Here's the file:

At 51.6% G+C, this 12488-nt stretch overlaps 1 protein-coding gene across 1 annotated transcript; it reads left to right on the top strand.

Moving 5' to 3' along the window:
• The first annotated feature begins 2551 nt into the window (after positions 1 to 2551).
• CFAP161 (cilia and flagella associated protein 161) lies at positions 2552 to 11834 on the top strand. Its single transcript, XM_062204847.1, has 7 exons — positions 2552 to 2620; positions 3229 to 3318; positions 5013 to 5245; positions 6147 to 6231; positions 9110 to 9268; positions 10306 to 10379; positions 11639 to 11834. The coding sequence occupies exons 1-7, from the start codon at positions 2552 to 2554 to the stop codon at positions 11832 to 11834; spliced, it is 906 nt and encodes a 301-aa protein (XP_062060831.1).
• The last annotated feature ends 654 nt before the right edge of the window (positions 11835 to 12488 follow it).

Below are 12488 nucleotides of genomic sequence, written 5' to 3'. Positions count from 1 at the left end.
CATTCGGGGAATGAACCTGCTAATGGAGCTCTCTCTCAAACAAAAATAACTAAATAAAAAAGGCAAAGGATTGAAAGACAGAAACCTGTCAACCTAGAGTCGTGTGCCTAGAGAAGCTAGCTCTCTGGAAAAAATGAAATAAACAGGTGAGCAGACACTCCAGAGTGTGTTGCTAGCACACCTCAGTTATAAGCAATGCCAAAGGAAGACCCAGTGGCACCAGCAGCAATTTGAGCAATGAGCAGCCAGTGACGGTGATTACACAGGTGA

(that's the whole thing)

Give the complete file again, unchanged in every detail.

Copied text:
At 51.6% G+C, this 12488-nt stretch overlaps 1 protein-coding gene across 1 annotated transcript; it reads left to right on the top strand.

Moving 5' to 3' along the window:
• The first annotated feature begins 2551 nt into the window (after positions 1 to 2551).
• CFAP161 (cilia and flagella associated protein 161) lies at positions 2552 to 11834 on the top strand. Its single transcript, XM_062204847.1, has 7 exons — positions 2552 to 2620; positions 3229 to 3318; positions 5013 to 5245; positions 6147 to 6231; positions 9110 to 9268; positions 10306 to 10379; positions 11639 to 11834. The coding sequence occupies exons 1-7, from the start codon at positions 2552 to 2554 to the stop codon at positions 11832 to 11834; spliced, it is 906 nt and encodes a 301-aa protein (XP_062060831.1).
• The last annotated feature ends 654 nt before the right edge of the window (positions 11835 to 12488 follow it).

Below are 12488 nucleotides of genomic sequence, written 5' to 3'. Positions count from 1 at the left end.
CATTCGGGGAATGAACCTGCTAATGGAGCTCTCTCTCAAACAAAAATAACTAAATAAAAAAGGCAAAGGATTGAAAGACAGAAACCTGTCAACCTAGAGTCGTGTGCCTAGAGAAGCTAGCTCTCTGGAAAAAATGAAATAAACAGGTGAGCAGACACTCCAGAGTGTGTTGCTAGCACACCTCAGTTATAAGCAATGCCAAAGGAAGACCCAGTGGCACCAGCAGCAATTTGAGCAATGAGCAGCCAGTGACGGTGATTACACAGGTGA